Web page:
Alternative Olympic Bicycle Sports

Trajectum Fietsen
While watching some of the indoor cycling the other night — which we don’t always understand, but still enjoy — we started joking about what the sports would be if the Dutch had started the Olympics.

We decided that the velodrome bike sports would be a competition to see not only how fast you can go around, but how many people you can fit on one bike while racing. Children would be used, of course, in order to make the most of the multiple child seats. There would also be bakfiets racing.

Other competitions would involve carrying large, awkward items on a bike. Sort of like weightlifting, you’d gradually work your way from surfboards and multiple bags of groceries, up to small trees and small sofas.

There could be a dressage competition for the most interestingly decorated bicycles.

Finally, there could be a competition to “park” a bike in the highest and most difficult to reach position possible. Such as far-reaching branches of a tree over a canal.

What would be a funny Olympic sport representing your country?

Xtreme Dutch Sport

Top Jump
A few years ago, while watching The Amazing Race (at 4:09), I saw fierljeppen for the first time, although I didn’t know that name at the time, nor did I understand how big a sport it is here. Fierljeppen is an ancient Dutch sport in which competitors using a long pole jump from one side of a canal to the other. The origin stems from farmers doing this to get from one field to another.

Historically, the practice dates back to at least the 1200s, when the first written mention appears. The first major organized competition was in the 1700s. It’s particularly popular up in Friesland, which is where the term fierljeppen comes from; in other parts of the country, the sport is known as polsstokverspringen. Before you start imagining current competitors dressing in traditional costumes and everything being quiet and quaint, think again.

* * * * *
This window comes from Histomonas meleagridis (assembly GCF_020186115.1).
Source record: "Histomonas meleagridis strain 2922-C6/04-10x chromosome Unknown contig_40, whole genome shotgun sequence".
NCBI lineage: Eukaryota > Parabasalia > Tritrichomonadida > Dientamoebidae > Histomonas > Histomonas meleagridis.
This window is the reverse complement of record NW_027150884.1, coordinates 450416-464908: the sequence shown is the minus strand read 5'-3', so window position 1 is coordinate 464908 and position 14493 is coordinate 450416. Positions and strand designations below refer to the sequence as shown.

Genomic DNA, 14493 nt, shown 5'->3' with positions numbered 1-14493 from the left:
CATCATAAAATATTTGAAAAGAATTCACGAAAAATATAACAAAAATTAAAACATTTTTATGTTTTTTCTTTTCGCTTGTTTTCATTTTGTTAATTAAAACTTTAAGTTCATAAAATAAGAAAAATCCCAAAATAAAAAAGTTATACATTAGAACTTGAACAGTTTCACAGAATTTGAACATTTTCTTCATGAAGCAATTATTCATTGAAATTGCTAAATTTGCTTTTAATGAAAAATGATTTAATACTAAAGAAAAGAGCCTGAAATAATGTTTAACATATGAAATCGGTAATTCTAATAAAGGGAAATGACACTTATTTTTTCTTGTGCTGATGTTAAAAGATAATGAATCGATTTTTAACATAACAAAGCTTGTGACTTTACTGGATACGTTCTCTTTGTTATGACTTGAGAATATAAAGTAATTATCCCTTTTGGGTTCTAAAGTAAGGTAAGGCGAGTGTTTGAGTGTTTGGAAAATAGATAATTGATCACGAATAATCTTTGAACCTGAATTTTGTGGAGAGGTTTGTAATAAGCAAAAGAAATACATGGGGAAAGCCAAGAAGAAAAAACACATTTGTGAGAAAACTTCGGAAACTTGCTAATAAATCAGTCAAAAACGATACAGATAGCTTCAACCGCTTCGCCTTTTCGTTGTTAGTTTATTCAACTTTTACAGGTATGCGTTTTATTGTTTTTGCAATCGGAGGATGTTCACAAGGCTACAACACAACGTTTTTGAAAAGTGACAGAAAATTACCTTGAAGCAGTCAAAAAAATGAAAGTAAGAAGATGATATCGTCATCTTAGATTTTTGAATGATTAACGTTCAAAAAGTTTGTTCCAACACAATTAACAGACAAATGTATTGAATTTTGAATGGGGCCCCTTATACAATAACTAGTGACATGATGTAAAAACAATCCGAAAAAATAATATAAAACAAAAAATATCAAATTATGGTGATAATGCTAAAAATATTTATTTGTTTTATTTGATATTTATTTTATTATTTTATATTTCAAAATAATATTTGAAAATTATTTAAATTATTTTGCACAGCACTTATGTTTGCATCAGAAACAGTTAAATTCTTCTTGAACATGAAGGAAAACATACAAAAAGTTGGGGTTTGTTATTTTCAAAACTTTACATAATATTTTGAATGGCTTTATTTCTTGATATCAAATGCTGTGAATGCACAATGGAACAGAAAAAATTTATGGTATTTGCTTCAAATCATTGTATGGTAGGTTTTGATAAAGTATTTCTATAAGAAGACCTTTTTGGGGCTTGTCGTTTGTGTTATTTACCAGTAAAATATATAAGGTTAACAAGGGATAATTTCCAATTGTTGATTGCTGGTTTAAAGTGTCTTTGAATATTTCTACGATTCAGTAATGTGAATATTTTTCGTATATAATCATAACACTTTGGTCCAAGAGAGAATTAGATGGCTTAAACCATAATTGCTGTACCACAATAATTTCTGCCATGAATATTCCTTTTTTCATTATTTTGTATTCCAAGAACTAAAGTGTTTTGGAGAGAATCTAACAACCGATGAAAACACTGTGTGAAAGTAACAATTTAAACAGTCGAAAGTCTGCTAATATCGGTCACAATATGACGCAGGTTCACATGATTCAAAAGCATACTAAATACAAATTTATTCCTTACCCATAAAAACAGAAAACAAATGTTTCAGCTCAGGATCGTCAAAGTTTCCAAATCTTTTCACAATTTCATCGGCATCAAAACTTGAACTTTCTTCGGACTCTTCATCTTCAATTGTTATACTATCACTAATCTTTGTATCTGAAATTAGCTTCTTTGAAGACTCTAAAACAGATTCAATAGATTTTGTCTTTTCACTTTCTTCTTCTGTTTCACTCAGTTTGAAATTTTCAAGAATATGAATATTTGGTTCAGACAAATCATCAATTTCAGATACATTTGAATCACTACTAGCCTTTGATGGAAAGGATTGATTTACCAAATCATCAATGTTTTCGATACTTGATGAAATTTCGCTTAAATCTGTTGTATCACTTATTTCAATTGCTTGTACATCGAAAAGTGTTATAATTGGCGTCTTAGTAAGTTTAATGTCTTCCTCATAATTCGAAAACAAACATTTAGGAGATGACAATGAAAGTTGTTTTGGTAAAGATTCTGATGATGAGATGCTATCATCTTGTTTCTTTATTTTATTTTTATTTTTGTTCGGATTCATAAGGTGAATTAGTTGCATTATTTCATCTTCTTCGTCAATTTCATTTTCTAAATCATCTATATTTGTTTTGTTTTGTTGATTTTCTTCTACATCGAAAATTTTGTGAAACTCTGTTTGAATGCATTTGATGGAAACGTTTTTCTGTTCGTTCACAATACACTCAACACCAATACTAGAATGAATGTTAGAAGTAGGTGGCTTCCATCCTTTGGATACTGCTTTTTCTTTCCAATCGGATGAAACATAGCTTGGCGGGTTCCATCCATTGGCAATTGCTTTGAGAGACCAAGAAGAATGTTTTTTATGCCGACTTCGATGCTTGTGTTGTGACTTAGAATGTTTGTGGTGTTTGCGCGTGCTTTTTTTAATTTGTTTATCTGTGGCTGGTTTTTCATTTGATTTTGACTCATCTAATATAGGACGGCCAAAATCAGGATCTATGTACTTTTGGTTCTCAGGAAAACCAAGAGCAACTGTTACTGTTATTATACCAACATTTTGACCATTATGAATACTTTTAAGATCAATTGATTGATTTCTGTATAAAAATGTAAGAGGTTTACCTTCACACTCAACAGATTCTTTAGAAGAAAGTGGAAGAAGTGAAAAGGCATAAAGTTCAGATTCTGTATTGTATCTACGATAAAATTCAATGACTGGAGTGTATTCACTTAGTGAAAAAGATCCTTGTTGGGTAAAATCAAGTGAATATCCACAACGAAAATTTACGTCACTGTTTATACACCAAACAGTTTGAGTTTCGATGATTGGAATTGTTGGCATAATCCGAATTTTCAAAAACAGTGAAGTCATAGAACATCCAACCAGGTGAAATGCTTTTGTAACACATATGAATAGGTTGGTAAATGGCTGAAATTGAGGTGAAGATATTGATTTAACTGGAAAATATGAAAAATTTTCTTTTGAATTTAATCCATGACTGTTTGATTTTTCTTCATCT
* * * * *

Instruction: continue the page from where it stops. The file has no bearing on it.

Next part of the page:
Finish Line
Nowadays, there are competitions sponsored by Red Bull, with massive crowds (I didn’t get any photos that truly give you the scope of how many people were there, but according to the Red Bull website, there were 13,000 spectators and G and I were two of those. We got there about an hour after it started and stayed to see the top eight jumpers go twice, including the setting of a new world record.
Testing

The basic idea behind the sport is to take a running jump, leaping and then climbing up a really tall pole (14 meters long in this case), before eventually (hopefully) landing on the other side of the canal. We saw a few competitors who managed to climb all the way to the top of the pole, some with better luck than others once they got up there. You’ve got to control the forward and lateral movement of the pole while you’re up there and it’s definitely much harder than it looks from all accounts.
Rising High

In the Air

Before they jump, they get to arrange the pole, first adjusting it to arm’s length out and then with an added distance achieve with some sort of measuring stick. To be honest, I don’t know the details on this, other than having watched all the competitors do it.
Setting Up

Final Adjustment

There are also divers in the water to help position the pole after each jump and to provide help to any jumpers who don’t actually land on the ground. We saw a few splashes yesterday, but fortunately, no one was hurt.
Diver Assistance

The whole event was filmed and televised, with interviewers on hand after jumps to talk to the competitors. There were also big screens on hand to show the crowd some of the different angles. I got some more photos and videos, but ultimately chose just to watch and enjoy. If the Red Bull website’s video of the event ever starts working, I’ll add a link to it. It was a beautiful day and the event was a lot of fun. I definitely recommend going to a competition if you ever get the chance. I’ll leave the jumping to the professionals, though.
Big Jumper
And the Red Bull video is finally up and working.